The La Cañada Flintridge City Council voted Monday to continue a public hearing on a proposed two-story, hillside home in a Flintridge neighborhood.
The contentious development dispute, which has dragged on for four years, is centered around an empty 1-acre lot and unimproved public street between Hampstead Road and Inverness Drive, just south of Sugar Loaf Drive. Longtime La Cañada resident Philip Merritt bought the property in 2005 and submitted development plans to the Planning Department the following year.
Merritt wants to access his new home via Windermere Place, a public street to be built at his expense but maintained by the city. Windermere Place is a "paper road," charted by Sen. Frank Flint on maps that date back to the 1920s, but never developed.
Initially, the city refused to process a building application that included Windermere Place as the access road to the property. In 2008, Merritt sued and the city settled, absorbing his legal costs and agreeing that the proposal could not be rejected on the basis of Windermere Place alone.
The Planning Commission in April approved 4 to 0 the latest iteration of the project, which includes a 6,836-square-foot (7,447 square feet with volume space), two-story house that's 117 feet wide and 34 1/2 feet tall.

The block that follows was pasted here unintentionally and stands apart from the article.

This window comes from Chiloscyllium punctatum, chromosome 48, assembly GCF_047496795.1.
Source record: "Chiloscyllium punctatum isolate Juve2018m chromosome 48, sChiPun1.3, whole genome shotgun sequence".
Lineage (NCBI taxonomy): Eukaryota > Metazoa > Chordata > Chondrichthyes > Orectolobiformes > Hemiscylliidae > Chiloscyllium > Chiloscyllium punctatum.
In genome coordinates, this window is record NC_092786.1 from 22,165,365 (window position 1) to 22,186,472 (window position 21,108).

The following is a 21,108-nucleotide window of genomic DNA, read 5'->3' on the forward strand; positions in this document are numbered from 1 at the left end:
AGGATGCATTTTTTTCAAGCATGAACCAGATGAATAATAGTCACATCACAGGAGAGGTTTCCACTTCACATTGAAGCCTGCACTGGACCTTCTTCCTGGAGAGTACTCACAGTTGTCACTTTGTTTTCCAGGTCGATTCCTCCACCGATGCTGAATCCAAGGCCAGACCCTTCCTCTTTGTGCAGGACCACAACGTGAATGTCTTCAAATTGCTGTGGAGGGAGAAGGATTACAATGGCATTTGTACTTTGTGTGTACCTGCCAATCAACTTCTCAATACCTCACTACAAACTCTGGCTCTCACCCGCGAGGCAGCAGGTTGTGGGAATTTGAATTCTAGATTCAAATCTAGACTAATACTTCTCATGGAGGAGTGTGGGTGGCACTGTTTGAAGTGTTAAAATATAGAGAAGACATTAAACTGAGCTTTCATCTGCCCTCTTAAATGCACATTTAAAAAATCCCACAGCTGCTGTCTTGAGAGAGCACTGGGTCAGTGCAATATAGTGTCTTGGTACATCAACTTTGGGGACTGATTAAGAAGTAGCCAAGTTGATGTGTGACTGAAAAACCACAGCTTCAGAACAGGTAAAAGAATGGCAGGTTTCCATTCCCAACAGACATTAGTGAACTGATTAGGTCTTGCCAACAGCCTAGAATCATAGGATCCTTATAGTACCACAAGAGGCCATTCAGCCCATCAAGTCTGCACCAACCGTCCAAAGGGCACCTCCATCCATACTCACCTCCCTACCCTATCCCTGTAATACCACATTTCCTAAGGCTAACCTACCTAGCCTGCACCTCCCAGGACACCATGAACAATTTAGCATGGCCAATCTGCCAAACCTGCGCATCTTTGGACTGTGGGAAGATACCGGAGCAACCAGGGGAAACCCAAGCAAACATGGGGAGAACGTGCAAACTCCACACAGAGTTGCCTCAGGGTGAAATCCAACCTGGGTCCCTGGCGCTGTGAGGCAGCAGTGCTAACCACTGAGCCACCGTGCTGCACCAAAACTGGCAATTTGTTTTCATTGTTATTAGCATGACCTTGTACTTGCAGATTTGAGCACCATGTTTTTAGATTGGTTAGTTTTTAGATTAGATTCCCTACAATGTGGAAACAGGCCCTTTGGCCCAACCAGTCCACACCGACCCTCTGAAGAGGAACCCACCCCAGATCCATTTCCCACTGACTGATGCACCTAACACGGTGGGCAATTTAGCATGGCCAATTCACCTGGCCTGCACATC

However, four neighborhood families filed two appeals arguing that the city should not be responsible for a street that serves a single residence, and that the proposed house was not consistent with the character of the neighborhood.
Neighbor Cecelie Boysen described the house as "humungous," and said the long construction phase would be disruptive.
"I don't want three years of my backyard spoiled because of this project," Boysen said.
Another appellant, Soren Madsen, told City Council members that a environmental impact report should be prepared. And a third, Nagi Sous, said the design of Windermere Place resembled a freeway on-ramp.
Merritt countered that the proposed development was a "simple single-family residence" comparable to many other homes in La Cañada. He has spent $100,000 on studies to ensure the feasibility of the project, Merritt said, adding that he felt personally attacked by his neighbors who were trying to thwart development of the lot.
"The neighbors opposing my project, and indeed there are only four of them, have filed oppositions and appeals to block the building of my home," Merritt said. "Certain of them, namely Dr. Boysen and Dr. Madsen, have done their best over the last five years to confuse, confabulate and disseminate deliberately inaccurate and erroneous information in a propaganda campaign to block my project for their own personal gain."
The hearing will resume at the Aug. 2 City Council meeting.